At the time the decision to gather a task force was made, the vessel had been absent from its mooring for the longest period of time noted by the police since they began surveillance on November 23
a. Felix J. Vicknair. The trial court found that Felix B. Vicknair, this Defendant's father, was the actual owner of the house at 9330 Balada and of the "Sky Top II". This Defendant had his father's permission to use the house, and it was his responsibility to maintain the premises. He performed repairs upon and maintained the "Sky Top II" and had authority to board the boat. He believed the house was either owned or leased by his father and that the lease extended to the dock where the boat was moored. No one could board or use the boat without his father's permission
b. Paul Edward Vicknair. He too believed his father, Felix B. Vicknair, either owned or leased the house. He helped maintain both the house and boat and had to receive his father's or brother's (Felix J. Vicknair) permission to permit someone on the boat or to permit someone to use the house. He lived in the house on a part-time basis, both before November 25 and between November 25 and December 14, 1977. He kept clothing in the house and was responsible for its contents and the security of the boat while living there.
c. Robert G. Vicknair. He believed his father, Felix B. Vicknair, either owned or leased the house. He lived in the house full time during November, 1977, and for five or six months previously. He was responsible for the security of the house and boat. He had to receive his father's or brother's (Felix J. Vicknair) permission to let anyone use the house or boat.
d. Thomas Morgan. He was married to the daughter of Felix B. Vicknair's girlfriend. On and before November 25, 1977, he had slept on board the "Sky Top II" and used the boat with Vicknair's permission. He had previously stayed in the Balada residence and had permission to stay there. He was permitted to bring his friends to the house and on board the boat.
e. Fred Mell. During October and November, 1977, including November 25, 1977, he lived in the Balada Street house with Felix B. Vicknair's permission. He kept his clothes in the house. He went on the "Sky Top II" only with Felix B. Vicknair's permission. There had been a break-in at the house two months before November 25, and Mell was living there to assure its security.
f. Joseph Kersting and Russell Kersting. Joseph A. Kersting was the captain of the "Sky Top II" and responsible for running and maintaining it. He performed mechanical repairs on the "Sky Top II" with the assistance of his son, Russell Kersting, and occasionally with the assistance of Co-Defendant Frank Buckbee. Kersting left his tools and clothes on board the vessel. He shared a key to the vessel with Russell. Kersting did not use the vessel for the purpose of pleasure, although he was permitted to do so. His wife, daughter and son would stay on the vessel while in the area for shopping purposes. Russell sometimes stayed on the boat overnight.
g. James Picker. Picker was Felix B. Vicknair's son-in-law. He understood that Felix B. Vicknair owned the "Sky Top II," and he had to have his permission to use it. He had stayed at the Balada Street house with Vicknair's permission. He had been on the vessel six or seven times prior to November 25 with friends and family.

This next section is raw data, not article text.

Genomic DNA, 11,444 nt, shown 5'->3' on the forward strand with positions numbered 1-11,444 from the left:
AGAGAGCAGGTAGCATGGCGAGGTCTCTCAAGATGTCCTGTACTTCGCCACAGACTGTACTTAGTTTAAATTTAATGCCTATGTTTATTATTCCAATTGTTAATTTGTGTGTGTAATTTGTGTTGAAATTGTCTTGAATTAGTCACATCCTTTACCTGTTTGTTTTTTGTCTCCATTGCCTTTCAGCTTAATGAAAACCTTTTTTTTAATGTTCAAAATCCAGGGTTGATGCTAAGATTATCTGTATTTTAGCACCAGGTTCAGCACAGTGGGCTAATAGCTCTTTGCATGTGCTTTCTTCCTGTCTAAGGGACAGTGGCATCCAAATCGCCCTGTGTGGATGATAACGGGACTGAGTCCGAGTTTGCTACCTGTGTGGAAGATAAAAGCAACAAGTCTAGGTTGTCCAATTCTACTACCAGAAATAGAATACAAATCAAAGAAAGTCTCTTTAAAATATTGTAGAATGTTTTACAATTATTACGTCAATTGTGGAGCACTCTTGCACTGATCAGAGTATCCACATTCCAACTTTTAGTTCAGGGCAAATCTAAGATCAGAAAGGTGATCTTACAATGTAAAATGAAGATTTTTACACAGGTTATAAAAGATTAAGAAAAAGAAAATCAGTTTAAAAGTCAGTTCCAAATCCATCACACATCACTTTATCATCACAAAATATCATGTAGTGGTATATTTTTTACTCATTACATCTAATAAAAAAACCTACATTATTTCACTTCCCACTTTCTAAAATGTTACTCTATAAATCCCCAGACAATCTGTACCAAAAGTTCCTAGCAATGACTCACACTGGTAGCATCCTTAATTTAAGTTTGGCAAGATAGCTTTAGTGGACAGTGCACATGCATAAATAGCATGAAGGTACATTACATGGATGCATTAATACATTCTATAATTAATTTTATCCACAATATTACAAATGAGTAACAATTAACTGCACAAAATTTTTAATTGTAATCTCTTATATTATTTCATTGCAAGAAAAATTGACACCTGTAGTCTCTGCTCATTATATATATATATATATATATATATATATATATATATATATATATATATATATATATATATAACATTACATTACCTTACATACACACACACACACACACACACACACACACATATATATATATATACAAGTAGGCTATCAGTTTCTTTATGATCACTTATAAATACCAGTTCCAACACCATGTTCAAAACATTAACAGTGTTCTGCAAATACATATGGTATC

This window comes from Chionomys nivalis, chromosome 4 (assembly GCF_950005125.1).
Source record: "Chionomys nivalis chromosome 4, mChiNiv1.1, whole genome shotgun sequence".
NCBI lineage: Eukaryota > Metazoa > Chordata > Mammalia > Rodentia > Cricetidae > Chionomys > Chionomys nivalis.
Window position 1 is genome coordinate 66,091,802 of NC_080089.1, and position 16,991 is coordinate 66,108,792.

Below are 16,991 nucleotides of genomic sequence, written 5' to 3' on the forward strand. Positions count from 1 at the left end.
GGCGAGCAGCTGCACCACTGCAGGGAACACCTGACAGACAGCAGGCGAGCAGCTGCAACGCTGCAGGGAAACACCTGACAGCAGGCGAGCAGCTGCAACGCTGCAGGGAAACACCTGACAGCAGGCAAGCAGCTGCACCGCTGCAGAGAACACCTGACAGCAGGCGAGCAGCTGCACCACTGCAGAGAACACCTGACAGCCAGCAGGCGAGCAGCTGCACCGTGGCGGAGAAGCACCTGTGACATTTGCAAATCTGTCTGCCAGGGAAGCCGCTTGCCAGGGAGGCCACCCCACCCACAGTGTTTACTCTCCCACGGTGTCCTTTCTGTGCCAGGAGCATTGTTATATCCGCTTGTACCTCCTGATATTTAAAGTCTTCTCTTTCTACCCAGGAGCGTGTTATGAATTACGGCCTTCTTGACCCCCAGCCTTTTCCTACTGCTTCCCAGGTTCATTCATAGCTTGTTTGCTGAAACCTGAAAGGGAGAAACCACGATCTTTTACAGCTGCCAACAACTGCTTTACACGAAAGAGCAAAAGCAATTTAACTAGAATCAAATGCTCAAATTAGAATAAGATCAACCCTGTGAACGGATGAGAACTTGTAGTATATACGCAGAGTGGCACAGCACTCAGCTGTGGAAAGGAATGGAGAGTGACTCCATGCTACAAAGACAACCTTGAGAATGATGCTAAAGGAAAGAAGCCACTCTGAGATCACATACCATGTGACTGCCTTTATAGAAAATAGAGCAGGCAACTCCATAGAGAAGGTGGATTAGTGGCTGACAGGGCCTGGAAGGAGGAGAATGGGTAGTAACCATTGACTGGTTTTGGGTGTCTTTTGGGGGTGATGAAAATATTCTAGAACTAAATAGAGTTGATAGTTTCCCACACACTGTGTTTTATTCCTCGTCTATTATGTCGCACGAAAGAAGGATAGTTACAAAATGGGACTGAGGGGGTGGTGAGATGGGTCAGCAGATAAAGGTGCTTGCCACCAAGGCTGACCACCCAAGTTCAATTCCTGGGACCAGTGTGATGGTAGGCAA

h. Edward Kline. Kline had been on the vessel three times within the three-month period prior to November 25. He went on the "Sky Top II" only with Felix B. Vicknair's permission.
i. Frank Buckbee. Frank Buckbee performed mechanical work with Joseph Kersting on the "Sky Top II" on about six occasions, for which services he was paid by Felix B. Vicknair. He frequently kept tools and clothes on the vessel. He stayed on the boat several times. He had access to the keys of the vessel so as to be able to perform mechanical repairs on the vessel, but he could not use the vessel at his discretion although he was never prohibited from bringing others with him.
Our standard of review of a judgment granting a motion to suppress in a criminal case is the same as that applicable under Rule 52(a), Federal Rules of Civil Procedure. See United States v. Cruz, 5 Cir. 1978, (en banc), 581 F.2d 535, 540-41. If the district judge failed to enter separate findings of fact and conclusions of law, we must ascertain whether there is a reasonable view of evidence in the record to support his disposition of the motion. United States v. Montos, 5 Cir. 1970, 421 F.2d 215, 219 n.1, Cert. denied, 397 U.S. 1022, 90 S.Ct. 1262, 25 L.Ed.2d 532. Here, although the district judge did not make factual determinations on every disputed point in the record, we accept those that he made unless they are clearly erroneous and review other controversies by the Montos standard
We note that this court has expressed some doubt about the continued validity of Jones. See United States v. Reyes, 5 Cir. 1979, 595 F.2d 275, 279 n. 2; United States v. Edwards, 5 Cir. 1978, (en banc) 577 F.2d 883, 892, 896, Cert. denied, 439 U.S. 968, 99 S.Ct. 458, 58 L.Ed.2d 427; United States v. Archbold-Newball, 5 Cir. 1977, 554 F.2d 665, 678-79, Cert. denied, 434 U.S. 1000, 98 S.Ct. 644, 54 L.Ed.2d 496. Nothing in this opinion is to be considered a discussion of that issue, which is evidently not now before us
The intensification of police efforts that led to the December seizures began on December 13 when the police discovered that the "Sky Top II" was absent from its Balada Street mooring despite small craft warnings for the area and that a helicopter search had failed to locate the vessel in the coastal waters. Defendants-appellees concede that smugglers ply their trade primarily at night and in rough seas in order to avoid detection. Therefore, the long absence of the "Sky Top II" on a stormy night was a significant indication to the police that smuggling might be in progress
The trial court did not consider and we do not now express any view concerning whether the December search was itself valid in the absence of a warrant